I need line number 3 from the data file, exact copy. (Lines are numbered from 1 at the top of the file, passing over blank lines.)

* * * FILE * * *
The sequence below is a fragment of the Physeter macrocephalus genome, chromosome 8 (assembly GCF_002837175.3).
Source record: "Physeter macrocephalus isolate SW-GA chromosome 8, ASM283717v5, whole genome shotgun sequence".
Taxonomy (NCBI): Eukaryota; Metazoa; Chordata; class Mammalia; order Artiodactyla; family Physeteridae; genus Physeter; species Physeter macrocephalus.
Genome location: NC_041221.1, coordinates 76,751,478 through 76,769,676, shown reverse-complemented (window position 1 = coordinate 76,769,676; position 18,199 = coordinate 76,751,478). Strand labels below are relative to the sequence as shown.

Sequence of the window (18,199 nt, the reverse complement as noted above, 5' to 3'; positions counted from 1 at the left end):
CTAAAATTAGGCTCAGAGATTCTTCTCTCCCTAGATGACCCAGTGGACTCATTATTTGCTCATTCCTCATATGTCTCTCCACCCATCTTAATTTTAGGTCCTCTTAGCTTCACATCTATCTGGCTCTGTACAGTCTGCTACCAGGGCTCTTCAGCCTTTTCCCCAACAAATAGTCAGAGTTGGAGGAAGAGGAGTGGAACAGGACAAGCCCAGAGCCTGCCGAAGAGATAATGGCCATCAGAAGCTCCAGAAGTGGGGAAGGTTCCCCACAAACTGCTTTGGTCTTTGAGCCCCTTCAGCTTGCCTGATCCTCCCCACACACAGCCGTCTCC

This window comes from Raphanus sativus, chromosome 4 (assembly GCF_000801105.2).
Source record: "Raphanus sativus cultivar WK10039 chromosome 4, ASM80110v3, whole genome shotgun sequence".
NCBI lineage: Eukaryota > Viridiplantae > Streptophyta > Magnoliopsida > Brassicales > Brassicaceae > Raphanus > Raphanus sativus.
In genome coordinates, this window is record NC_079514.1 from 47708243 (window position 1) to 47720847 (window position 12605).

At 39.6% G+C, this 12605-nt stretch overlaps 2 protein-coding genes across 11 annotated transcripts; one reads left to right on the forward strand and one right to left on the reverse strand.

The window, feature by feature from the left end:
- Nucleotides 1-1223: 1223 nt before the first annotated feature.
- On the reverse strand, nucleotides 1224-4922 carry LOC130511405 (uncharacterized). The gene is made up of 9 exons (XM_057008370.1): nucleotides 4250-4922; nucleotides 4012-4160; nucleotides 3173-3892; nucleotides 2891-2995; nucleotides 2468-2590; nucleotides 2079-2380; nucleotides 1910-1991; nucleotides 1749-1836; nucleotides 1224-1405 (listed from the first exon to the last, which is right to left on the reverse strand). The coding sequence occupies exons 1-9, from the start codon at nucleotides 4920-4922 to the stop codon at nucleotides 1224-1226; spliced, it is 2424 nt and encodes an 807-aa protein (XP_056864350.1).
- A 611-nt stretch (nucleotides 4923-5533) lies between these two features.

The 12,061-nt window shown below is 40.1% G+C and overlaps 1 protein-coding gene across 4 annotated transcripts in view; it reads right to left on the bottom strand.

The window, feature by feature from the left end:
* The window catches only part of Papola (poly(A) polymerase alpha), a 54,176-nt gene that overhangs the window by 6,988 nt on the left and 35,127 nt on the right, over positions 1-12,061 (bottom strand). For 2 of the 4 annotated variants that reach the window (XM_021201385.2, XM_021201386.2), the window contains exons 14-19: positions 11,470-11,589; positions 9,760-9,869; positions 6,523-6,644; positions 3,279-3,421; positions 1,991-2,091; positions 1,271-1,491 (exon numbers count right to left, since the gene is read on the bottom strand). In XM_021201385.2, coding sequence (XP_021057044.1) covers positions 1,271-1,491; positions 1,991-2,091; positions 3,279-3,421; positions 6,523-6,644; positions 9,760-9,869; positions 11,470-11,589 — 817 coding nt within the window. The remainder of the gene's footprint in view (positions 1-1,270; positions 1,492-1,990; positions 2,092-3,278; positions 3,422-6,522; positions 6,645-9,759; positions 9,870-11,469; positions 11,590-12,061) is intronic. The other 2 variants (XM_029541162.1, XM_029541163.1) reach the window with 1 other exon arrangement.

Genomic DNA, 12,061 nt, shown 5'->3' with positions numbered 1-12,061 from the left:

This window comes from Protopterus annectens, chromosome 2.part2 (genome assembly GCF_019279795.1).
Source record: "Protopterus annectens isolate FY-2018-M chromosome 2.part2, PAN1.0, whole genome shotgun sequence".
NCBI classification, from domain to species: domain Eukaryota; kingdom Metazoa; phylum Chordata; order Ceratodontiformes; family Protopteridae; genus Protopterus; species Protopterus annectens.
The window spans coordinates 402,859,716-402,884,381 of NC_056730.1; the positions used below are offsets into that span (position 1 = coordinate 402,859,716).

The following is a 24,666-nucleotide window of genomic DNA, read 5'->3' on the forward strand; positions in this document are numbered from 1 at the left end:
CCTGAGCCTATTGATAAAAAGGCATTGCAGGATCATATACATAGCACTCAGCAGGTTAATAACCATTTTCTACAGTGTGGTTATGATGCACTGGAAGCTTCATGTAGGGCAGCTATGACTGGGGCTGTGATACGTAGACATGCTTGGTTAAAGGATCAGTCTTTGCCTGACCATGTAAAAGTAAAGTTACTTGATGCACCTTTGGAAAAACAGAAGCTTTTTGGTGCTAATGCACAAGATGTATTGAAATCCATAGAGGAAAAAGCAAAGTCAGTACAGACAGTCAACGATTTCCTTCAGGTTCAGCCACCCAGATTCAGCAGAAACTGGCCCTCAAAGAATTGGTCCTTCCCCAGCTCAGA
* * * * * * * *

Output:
Taxonomy (NCBI): Eukaryota; Metazoa; Chordata; class Mammalia; order Artiodactyla; family Physeteridae; genus Physeter; species Physeter macrocephalus.